Although serum total immunoglobulin E (IgE) is generally elevated in atopic conditions, it is an unreliable trait for dissecting the genetic and environmental components contributing to atopic immune responses, because it can be significantly confounded by demographic factors (age, gender, and race) and clinical status (atopic vs nonatopic). Allergen-specific IgE is a discontinuous trait present only in those with sensitivity to allergens. However, all people will produce allergen-specific immunoglobulin G1 (IgG1), which is elevated among those atopically sensitized to specific allergens. We screened 91 Caucasian nuclear families (N = 367) with medical histories of atopic diseases and used variance components analysis to compare heritability estimates for total IgE and IgG1 produced against the common major allergen from house dust mite Dermatophagoides pteronyssinus (Der p 1). An estimate of total IgE heritability was about 48%, although this was significantly confounded by age, gender, and clinical atopic status. In contrast, Der p 1-IgG1 demonstrated a significant inherited component of about 62% that was not influenced by age, gender, or clinical status. For genetic studies of atopic humoral responses, allergen-specific IgG1 may be a more reliable quantitative trait than serum IgE. Moreover, atopy is an inherited deregulation of immune responses to noninfectious antigens, involving antibody isotypes other than IgE.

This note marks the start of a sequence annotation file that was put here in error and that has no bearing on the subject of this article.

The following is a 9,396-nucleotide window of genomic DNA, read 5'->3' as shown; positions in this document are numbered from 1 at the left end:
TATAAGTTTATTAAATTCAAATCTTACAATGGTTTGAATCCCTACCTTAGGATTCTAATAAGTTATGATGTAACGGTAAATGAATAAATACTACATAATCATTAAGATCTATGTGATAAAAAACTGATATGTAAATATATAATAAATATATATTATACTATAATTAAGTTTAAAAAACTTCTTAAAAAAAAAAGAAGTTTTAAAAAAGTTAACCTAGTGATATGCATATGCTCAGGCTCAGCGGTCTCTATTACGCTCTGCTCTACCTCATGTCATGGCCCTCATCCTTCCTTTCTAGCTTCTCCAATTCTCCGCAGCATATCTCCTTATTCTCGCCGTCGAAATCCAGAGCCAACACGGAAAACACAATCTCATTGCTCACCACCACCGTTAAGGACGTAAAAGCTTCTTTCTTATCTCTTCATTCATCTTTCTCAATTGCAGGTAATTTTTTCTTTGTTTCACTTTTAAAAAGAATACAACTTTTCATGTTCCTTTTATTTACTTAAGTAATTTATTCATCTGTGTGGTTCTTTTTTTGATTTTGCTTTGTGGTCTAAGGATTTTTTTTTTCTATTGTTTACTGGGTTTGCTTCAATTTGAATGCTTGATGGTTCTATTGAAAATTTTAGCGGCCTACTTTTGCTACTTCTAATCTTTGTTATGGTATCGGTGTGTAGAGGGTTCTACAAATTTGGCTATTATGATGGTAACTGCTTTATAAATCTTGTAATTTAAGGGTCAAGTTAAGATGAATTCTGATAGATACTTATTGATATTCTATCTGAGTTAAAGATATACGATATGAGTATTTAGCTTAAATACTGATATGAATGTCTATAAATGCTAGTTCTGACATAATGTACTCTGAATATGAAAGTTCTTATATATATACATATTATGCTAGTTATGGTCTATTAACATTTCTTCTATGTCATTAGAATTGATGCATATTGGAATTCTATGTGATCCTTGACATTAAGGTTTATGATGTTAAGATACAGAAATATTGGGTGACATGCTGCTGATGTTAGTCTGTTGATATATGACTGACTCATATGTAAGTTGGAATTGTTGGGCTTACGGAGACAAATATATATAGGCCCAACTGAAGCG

Bibliographical noteFunding Information:
This work was supported by NIH Grant 2 RO1-HL049609-11, and the Asthma and Allergy Research Fund, Department of Medicine, University of Minnesota, Malcolm N. Blumenthal, M.D. This is manuscript MSP-003-2006 of the Asthma and Allergy Center, University of Minnesota. We gratefully acknowledge Andreas Rosenberg, Emeritus Professor, University of Minnesota, for a critical reading of the manuscript.
- allergen-specific IgG1
- variance components